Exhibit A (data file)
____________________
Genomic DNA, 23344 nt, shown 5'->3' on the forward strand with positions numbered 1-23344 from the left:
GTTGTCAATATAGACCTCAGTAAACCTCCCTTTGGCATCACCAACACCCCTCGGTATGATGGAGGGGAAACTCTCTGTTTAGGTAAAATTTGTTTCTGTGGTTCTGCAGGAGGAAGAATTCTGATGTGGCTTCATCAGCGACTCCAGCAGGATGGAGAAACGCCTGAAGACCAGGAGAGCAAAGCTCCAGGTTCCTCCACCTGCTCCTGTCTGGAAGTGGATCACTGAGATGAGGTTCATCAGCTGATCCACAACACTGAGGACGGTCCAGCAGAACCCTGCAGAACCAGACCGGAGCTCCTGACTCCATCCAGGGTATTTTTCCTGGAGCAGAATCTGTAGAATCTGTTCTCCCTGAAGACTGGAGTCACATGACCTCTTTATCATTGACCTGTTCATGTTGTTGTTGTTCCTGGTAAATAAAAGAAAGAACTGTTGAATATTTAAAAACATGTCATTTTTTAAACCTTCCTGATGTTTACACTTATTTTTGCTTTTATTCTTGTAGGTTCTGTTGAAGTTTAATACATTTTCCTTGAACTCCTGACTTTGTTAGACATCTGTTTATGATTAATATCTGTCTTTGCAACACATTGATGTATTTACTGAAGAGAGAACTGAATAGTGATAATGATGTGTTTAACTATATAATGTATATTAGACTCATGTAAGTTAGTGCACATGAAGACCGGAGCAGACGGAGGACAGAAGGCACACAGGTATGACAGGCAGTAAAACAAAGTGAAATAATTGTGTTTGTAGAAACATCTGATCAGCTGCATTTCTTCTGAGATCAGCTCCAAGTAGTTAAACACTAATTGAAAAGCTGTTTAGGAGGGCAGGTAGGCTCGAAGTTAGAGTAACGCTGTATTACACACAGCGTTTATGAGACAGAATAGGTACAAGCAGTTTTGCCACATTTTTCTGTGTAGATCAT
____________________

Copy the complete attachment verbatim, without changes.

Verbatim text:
Genomic DNA, 23344 nt, shown 5'->3' on the forward strand with positions numbered 1-23344 from the left:
GTTGTCAATATAGACCTCAGTAAACCTCCCTTTGGCATCACCAACACCCCTCGGTATGATGGAGGGGAAACTCTCTGTTTAGGTAAAATTTGTTTCTGTGGTTCTGCAGGAGGAAGAATTCTGATGTGGCTTCATCAGCGACTCCAGCAGGATGGAGAAACGCCTGAAGACCAGGAGAGCAAAGCTCCAGGTTCCTCCACCTGCTCCTGTCTGGAAGTGGATCACTGAGATGAGGTTCATCAGCTGATCCACAACACTGAGGACGGTCCAGCAGAACCCTGCAGAACCAGACCGGAGCTCCTGACTCCATCCAGGGTATTTTTCCTGGAGCAGAATCTGTAGAATCTGTTCTCCCTGAAGACTGGAGTCACATGACCTCTTTATCATTGACCTGTTCATGTTGTTGTTGTTCCTGGTAAATAAAAGAAAGAACTGTTGAATATTTAAAAACATGTCATTTTTTAAACCTTCCTGATGTTTACACTTATTTTTGCTTTTATTCTTGTAGGTTCTGTTGAAGTTTAATACATTTTCCTTGAACTCCTGACTTTGTTAGACATCTGTTTATGATTAATATCTGTCTTTGCAACACATTGATGTATTTACTGAAGAGAGAACTGAATAGTGATAATGATGTGTTTAACTATATAATGTATATTAGACTCATGTAAGTTAGTGCACATGAAGACCGGAGCAGACGGAGGACAGAAGGCACACAGGTATGACAGGCAGTAAAACAAAGTGAAATAATTGTGTTTGTAGAAACATCTGATCAGCTGCATTTCTTCTGAGATCAGCTCCAAGTAGTTAAACACTAATTGAAAAGCTGTTTAGGAGGGCAGGTAGGCTCGAAGTTAGAGTAACGCTGTATTACACACAGCGTTTATGAGACAGAATAGGTACAAGCAGTTTTGCCACATTTTTCTGTGTAGATCAT